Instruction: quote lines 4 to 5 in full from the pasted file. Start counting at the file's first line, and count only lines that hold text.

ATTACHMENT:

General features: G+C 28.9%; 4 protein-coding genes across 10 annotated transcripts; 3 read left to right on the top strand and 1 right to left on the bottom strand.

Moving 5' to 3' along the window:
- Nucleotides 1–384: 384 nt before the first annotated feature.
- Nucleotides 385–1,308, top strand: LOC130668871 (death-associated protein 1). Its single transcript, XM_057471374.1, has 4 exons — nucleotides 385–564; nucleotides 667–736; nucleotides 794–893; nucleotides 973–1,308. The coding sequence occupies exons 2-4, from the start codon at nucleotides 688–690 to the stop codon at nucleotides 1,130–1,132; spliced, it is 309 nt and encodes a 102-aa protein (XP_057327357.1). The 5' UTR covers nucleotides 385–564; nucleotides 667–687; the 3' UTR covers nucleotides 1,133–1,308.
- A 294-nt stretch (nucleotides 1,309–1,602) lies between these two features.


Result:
- Nucleotides 385–1,308, top strand: LOC130668871 (death-associated protein 1). Its single transcript, XM_057471374.1, has 4 exons — nucleotides 385–564; nucleotides 667–736; nucleotides 794–893; nucleotides 973–1,308. The coding sequence occupies exons 2-4, from the start codon at nucleotides 688–690 to the stop codon at nucleotides 1,130–1,132; spliced, it is 309 nt and encodes a 102-aa protein (XP_057327357.1). The 5' UTR covers nucleotides 385–564; nucleotides 667–687; the 3' UTR covers nucleotides 1,133–1,308.
- A 294-nt stretch (nucleotides 1,309–1,602) lies between these two features.